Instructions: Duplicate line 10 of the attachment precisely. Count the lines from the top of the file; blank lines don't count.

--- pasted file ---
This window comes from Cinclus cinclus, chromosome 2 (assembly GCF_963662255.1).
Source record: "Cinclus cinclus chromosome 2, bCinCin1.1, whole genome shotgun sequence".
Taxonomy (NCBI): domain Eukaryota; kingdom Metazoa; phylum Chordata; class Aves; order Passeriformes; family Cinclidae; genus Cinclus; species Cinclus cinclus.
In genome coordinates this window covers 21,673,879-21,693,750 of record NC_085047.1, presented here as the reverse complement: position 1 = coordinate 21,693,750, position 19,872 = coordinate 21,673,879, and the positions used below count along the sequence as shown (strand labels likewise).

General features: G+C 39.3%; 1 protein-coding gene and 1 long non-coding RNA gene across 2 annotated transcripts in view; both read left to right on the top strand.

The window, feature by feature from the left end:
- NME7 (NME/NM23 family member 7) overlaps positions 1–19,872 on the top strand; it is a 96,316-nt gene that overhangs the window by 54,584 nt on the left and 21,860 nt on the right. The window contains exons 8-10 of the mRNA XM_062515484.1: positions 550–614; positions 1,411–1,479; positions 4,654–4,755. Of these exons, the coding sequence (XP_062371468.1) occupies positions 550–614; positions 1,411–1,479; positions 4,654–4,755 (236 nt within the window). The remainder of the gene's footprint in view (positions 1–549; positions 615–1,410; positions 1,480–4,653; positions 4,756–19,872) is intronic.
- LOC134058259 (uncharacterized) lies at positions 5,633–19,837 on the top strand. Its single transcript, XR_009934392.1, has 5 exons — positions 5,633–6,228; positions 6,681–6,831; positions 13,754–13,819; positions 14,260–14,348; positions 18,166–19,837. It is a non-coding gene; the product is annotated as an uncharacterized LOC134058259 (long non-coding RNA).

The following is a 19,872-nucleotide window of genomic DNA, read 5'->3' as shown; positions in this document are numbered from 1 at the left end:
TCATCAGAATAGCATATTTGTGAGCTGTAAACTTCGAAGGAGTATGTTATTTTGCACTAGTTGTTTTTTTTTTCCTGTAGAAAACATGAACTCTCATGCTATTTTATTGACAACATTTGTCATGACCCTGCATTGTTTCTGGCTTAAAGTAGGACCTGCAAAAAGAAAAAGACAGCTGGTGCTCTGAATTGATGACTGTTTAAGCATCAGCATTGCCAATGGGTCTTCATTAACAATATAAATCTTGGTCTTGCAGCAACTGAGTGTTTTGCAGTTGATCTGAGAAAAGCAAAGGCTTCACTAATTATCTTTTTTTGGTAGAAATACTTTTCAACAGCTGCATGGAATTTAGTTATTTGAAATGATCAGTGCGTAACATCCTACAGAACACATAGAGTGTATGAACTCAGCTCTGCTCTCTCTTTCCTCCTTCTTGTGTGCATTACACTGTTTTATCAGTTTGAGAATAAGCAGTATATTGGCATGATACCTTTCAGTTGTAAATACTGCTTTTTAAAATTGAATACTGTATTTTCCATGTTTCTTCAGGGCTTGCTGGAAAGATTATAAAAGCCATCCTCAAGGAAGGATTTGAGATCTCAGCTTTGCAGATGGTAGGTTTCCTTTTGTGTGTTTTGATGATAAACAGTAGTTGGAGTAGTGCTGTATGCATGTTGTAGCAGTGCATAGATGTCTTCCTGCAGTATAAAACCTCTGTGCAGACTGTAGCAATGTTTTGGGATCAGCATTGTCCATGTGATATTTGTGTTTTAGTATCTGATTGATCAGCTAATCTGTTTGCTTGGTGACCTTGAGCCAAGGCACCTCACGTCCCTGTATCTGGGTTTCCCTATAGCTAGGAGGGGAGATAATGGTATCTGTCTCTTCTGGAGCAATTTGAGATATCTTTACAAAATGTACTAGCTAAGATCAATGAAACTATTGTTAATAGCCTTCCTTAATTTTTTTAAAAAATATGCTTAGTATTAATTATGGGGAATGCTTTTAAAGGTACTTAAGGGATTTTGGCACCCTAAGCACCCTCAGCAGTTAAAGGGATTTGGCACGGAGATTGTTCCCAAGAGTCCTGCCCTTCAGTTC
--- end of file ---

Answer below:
TCATCAGAATAGCATATTTGTGAGCTGTAAACTTCGAAGGAGTATGTTATTTTGCACTAGTTGTTTTTTTTTTCCTGTAGAAAACATGAACTCTCATGCTATTTTATTGACAACATTTGTCATGACCCTGCATTGTTTCTGGCTTAAAGTAGGACCTGCAAAAAGAAAAAGACAGCTGGTGCTCTGAATTGATGACTGTTTAAGCATCAGCATTGCCAATGGGTCTTCATTAACAATATAAATCTTGGTCTTGCAGCAACTGAGTGTTTTGCAGTTGATCTGAGAAAAGCAAAGGCTTCACTAATTATCTTTTTTTGGTAGAAATACTTTTCAACAGCTGCATGGAATTTAGTTATTTGAAATGATCAGTGCGTAACATCCTACAGAACACATAGAGTGTATGAACTCAGCTCTGCTCTCTCTTTCCTCCTTCTTGTGTGCATTACACTGTTTTATCAGTTTGAGAATAAGCAGTATATTGGCATGATACCTTTCAGTTGTAAATACTGCTTTTTAAAATTGAATACTGTATTTTCCATGTTTCTTCAGGGCTTGCTGGAAAGATTATAAAAGCCATCCTCAAGGAAGGATTTGAGATCTCAGCTTTGCAGATGGTAGGTTTCCTTTTGTGTGTTTTGATGATAAACAGTAGTTGGAGTAGTGCTGTATGCATGTTGTAGCAGTGCATAGATGTCTTCCTGCAGTATAAAACCTCTGTGCAGACTGTAGCAATGTTTTGGGATCAGCATTGTCCATGTGATATTTGTGTTTTAGTATCTGATTGATCAGCTAATCTGTTTGCTTGGTGACCTTGAGCCAAGGCACCTCACGTCCCTGTATCTGGGTTTCCCTATAGCTAGGAGGGGAGATAATGGTATCTGTCTCTTCTGGAGCAATTTGAGATATCTTTACAAAATGTACTAGCTAAGATCAATGAAACTATTGTTAATAGCCTTCCTTAATTTTTTTAAAAAATATGCTTAGTATTAATTATGGGGAATGCTTTTAAAGGTACTTAAGGGATTTTGGCACCCTAAGCACCCTCAGCAGTTAAAGGGATTTGGCACGGAGATTGTTCCCAAGAGTCCTGCCCTTCAGTTC